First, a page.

French President Nicolas Sarkozy’s centre-right party faces heavy losses in regional elections on Sunday that could affect the pace of reform as manoeuvring begins before the 2012 presidential campaign.
The centre-right suffered one of its worst losses in years in the first round, with Sarkozy’s UMP party scoring 26 per cent compared to 29 per cent for the Socialists and 50 per cent for leftist parties combined.
High abstention levels, which saw more than one in two voters stay home, and a surge in support for the far-right National Front, which won 12 per cent, underlined the gloomy message for the government ahead of the final runoff.
The second round of voting kicked off on Sunday morning and was expected to run into the evening. A relatively high abstention rate of 55 per cent could be expected, according to some polls. Fears about job losses, immigration and security, as well as resentment about issues such as bank bailouts have fed attacks on Sarkozy.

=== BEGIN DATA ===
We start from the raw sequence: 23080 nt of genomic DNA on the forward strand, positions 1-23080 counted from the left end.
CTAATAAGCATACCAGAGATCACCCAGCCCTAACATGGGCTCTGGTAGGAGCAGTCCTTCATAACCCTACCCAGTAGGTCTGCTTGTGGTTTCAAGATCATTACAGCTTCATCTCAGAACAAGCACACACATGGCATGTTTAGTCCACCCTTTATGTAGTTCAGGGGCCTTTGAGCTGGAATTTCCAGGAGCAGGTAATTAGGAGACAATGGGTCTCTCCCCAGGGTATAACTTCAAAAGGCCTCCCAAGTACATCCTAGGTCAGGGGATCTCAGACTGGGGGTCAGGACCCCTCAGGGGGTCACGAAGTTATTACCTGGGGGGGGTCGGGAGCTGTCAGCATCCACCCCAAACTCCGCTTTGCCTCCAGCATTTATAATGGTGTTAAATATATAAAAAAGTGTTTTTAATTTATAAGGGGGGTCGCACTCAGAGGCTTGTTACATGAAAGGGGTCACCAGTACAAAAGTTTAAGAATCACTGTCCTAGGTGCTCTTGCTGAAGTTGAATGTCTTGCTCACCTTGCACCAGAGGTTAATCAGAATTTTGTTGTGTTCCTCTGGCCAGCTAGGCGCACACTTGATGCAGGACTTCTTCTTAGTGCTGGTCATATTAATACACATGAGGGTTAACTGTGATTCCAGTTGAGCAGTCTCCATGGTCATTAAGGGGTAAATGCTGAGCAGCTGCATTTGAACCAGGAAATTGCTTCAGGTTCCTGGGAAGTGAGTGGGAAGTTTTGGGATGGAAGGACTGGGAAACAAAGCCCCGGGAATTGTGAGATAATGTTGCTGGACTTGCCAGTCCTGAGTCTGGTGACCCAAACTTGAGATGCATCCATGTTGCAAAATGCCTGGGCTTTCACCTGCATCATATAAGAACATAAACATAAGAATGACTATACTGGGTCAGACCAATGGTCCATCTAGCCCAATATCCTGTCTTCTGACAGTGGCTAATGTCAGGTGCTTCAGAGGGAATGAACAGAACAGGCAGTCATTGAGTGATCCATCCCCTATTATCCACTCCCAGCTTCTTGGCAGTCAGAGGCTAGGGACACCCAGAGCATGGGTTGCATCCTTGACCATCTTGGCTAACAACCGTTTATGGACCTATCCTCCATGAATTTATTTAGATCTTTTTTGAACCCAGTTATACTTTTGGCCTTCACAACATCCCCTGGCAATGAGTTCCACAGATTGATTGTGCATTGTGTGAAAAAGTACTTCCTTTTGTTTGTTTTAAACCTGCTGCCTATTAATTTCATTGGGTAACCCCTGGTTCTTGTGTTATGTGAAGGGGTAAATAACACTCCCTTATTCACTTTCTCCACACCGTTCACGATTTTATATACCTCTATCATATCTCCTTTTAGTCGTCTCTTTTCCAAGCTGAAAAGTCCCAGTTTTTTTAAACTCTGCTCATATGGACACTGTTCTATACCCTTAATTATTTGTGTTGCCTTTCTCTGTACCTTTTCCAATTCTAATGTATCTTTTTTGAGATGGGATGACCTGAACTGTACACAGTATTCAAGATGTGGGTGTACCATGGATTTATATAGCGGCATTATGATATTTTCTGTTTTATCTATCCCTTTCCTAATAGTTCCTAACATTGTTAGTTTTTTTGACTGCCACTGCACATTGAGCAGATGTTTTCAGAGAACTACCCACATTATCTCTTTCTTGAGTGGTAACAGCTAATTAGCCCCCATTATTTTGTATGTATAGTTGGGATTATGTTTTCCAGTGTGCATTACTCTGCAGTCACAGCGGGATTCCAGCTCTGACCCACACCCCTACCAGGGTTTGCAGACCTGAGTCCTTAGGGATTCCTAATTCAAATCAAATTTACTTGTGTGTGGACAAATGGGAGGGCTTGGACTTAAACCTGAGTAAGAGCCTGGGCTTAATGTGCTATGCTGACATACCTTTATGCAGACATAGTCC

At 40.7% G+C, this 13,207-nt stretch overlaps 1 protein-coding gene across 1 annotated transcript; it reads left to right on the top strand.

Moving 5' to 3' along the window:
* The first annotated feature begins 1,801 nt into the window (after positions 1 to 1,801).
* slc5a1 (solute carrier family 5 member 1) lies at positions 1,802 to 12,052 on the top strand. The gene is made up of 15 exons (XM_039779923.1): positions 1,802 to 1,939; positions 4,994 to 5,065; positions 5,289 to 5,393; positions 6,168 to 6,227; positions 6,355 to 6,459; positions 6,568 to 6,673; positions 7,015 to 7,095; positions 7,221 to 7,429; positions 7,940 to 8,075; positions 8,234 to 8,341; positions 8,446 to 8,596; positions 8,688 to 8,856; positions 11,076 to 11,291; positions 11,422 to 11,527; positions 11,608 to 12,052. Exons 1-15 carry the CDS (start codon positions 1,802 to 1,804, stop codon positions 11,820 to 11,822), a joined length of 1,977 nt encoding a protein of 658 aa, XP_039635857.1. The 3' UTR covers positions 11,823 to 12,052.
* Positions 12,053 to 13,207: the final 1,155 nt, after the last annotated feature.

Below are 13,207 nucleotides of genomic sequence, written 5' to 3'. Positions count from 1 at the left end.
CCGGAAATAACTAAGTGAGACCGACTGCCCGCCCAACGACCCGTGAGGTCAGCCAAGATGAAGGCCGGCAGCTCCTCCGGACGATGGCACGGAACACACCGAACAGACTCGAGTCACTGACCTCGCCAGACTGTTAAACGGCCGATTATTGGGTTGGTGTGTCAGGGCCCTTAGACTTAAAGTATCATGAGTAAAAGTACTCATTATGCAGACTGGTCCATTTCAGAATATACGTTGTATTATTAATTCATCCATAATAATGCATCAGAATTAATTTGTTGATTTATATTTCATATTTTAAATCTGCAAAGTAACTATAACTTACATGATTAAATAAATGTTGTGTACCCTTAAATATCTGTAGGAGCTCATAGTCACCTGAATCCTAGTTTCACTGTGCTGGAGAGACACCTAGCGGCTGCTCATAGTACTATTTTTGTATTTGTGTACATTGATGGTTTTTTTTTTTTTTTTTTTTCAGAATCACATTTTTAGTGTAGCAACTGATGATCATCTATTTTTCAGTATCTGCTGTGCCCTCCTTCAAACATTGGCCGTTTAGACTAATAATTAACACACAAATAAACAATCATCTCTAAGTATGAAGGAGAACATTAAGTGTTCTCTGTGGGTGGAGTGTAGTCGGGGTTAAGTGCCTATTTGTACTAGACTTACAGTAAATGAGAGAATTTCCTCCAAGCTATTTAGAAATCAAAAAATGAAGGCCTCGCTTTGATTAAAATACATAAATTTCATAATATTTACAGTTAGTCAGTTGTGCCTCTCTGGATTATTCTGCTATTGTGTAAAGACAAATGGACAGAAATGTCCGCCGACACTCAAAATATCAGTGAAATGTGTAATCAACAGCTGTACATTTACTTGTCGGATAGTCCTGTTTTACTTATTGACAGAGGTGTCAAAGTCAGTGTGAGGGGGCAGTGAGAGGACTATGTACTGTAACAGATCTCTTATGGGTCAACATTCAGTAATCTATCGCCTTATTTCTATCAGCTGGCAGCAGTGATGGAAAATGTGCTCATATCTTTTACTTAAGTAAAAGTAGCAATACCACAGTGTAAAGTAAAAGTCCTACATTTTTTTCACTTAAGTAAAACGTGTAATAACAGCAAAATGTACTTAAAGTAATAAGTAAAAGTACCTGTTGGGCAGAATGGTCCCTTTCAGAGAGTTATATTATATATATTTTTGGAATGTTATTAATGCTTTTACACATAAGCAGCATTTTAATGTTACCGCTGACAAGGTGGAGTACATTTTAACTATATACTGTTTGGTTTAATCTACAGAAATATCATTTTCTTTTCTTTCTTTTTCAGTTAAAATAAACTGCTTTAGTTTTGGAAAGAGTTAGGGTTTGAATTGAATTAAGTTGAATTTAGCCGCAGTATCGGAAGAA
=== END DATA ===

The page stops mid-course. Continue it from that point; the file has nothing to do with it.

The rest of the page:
The president’s popularity has dived since he won plaudits for his energetic handling of the financial crisis in 2008.
He has already promised a pause in reform next year and a heavy loss in the last midterm election before 2012 could make him more cautious about pushing potentially painful cuts in the big projects which remain in 2010.